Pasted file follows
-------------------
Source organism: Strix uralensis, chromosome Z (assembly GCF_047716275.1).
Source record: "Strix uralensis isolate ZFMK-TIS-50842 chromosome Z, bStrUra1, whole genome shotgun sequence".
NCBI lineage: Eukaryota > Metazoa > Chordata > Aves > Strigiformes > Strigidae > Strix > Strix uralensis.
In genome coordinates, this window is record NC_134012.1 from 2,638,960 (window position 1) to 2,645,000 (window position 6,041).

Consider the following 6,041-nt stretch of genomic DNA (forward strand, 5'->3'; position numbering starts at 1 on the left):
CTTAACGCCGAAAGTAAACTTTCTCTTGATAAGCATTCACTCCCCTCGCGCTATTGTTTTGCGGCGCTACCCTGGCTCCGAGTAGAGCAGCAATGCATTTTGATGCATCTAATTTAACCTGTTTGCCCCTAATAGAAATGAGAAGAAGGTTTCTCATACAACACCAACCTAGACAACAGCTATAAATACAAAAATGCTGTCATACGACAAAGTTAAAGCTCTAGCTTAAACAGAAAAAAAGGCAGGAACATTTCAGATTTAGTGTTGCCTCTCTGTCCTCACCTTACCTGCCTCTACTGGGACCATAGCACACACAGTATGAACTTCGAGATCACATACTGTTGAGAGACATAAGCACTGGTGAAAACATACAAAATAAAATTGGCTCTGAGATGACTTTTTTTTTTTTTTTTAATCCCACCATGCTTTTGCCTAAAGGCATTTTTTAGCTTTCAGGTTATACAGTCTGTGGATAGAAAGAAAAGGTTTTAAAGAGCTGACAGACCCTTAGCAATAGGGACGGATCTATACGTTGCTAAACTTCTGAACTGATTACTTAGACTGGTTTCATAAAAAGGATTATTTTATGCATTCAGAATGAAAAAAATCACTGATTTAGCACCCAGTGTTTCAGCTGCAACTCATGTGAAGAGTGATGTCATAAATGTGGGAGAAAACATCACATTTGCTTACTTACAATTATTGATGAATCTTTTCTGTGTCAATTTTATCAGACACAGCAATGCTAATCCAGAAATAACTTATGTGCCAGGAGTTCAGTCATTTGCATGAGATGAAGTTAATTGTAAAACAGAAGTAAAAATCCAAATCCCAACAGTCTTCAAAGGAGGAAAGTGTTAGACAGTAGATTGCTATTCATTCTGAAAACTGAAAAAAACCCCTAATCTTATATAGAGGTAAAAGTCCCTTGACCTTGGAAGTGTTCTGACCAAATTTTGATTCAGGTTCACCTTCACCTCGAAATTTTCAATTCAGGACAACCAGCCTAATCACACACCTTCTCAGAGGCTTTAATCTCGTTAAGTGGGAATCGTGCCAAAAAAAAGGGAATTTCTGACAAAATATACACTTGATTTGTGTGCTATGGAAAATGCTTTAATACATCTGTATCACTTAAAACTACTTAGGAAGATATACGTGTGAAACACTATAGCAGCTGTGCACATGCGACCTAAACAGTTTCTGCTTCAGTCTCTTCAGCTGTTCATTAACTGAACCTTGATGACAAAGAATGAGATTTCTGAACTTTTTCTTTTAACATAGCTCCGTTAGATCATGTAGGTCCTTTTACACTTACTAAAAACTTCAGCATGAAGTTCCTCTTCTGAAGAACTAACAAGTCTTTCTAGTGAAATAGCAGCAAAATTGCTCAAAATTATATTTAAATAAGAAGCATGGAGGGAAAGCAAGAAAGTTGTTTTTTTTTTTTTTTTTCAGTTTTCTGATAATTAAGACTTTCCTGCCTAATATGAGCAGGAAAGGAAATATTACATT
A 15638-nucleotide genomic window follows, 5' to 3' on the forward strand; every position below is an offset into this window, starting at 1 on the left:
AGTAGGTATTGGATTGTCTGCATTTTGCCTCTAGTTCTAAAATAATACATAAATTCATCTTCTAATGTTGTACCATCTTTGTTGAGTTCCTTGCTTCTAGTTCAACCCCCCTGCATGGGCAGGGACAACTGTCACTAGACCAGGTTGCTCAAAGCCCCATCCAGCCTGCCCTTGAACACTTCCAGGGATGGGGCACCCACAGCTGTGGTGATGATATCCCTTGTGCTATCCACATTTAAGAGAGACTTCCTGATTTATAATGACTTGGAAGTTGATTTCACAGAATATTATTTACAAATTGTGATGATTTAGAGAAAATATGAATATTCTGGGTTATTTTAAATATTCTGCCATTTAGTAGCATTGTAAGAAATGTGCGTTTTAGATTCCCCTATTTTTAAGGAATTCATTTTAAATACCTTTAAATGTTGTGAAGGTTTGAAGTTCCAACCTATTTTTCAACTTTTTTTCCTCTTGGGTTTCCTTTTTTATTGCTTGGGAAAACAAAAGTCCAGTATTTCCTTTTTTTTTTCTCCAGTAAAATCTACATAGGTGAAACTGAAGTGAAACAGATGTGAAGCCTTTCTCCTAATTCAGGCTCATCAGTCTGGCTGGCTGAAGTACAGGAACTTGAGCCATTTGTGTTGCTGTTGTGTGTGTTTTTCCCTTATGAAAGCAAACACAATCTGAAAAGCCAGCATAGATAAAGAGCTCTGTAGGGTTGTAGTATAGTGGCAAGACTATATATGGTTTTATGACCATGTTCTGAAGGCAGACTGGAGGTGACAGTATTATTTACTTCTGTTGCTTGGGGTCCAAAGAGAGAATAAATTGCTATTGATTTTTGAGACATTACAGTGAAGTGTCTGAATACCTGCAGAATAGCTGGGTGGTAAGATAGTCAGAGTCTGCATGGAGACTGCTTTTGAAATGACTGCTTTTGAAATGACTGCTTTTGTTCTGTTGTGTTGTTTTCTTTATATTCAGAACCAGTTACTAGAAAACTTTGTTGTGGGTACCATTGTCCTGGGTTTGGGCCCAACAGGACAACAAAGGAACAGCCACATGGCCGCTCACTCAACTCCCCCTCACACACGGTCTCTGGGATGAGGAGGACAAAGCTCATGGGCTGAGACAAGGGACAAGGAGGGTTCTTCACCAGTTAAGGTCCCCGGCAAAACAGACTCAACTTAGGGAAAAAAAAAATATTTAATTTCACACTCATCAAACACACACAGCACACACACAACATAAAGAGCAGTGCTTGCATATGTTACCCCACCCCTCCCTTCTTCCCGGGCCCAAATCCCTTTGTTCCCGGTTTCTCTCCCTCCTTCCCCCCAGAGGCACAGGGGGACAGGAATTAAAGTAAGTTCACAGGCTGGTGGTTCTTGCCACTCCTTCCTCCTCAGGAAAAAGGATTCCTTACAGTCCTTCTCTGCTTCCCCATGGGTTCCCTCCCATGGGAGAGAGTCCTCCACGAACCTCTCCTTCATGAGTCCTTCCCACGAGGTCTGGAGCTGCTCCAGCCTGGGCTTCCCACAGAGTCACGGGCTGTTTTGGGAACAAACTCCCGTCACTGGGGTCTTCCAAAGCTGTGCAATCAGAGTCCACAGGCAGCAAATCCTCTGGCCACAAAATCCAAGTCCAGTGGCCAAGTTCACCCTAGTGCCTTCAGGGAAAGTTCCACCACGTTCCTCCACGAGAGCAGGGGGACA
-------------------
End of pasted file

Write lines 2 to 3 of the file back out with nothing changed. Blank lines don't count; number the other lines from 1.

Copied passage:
Source record: "Strix uralensis isolate ZFMK-TIS-50842 chromosome Z, bStrUra1, whole genome shotgun sequence".
NCBI lineage: Eukaryota > Metazoa > Chordata > Aves > Strigiformes > Strigidae > Strix > Strix uralensis.